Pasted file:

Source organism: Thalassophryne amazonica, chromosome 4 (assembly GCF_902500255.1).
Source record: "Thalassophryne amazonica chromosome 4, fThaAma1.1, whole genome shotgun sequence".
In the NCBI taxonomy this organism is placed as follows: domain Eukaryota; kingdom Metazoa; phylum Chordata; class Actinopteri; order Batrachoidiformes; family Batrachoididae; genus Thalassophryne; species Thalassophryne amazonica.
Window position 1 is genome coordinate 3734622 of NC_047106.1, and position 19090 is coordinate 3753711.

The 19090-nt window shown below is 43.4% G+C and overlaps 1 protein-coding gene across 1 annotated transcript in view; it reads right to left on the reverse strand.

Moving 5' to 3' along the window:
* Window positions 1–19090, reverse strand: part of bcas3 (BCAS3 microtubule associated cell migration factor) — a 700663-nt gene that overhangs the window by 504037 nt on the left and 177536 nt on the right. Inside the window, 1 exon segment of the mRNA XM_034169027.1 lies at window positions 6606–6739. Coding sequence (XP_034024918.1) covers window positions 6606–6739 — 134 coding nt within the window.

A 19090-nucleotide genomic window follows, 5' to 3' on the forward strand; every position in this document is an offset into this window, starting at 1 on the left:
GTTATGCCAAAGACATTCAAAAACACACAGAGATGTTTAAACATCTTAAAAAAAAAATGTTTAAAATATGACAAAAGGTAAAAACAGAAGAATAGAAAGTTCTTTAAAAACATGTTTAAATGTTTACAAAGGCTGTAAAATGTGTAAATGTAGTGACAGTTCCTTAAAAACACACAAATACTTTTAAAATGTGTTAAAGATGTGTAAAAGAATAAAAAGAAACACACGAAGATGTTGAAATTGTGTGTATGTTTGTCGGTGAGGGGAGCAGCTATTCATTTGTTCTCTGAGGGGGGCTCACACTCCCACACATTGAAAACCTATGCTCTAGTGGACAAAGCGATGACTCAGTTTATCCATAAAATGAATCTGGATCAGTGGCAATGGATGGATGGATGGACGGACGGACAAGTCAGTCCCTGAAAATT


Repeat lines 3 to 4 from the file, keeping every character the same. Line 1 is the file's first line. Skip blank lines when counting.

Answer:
In the NCBI taxonomy this organism is placed as follows: domain Eukaryota; kingdom Metazoa; phylum Chordata; class Actinopteri; order Batrachoidiformes; family Batrachoididae; genus Thalassophryne; species Thalassophryne amazonica.
Window position 1 is genome coordinate 3734622 of NC_047106.1, and position 19090 is coordinate 3753711.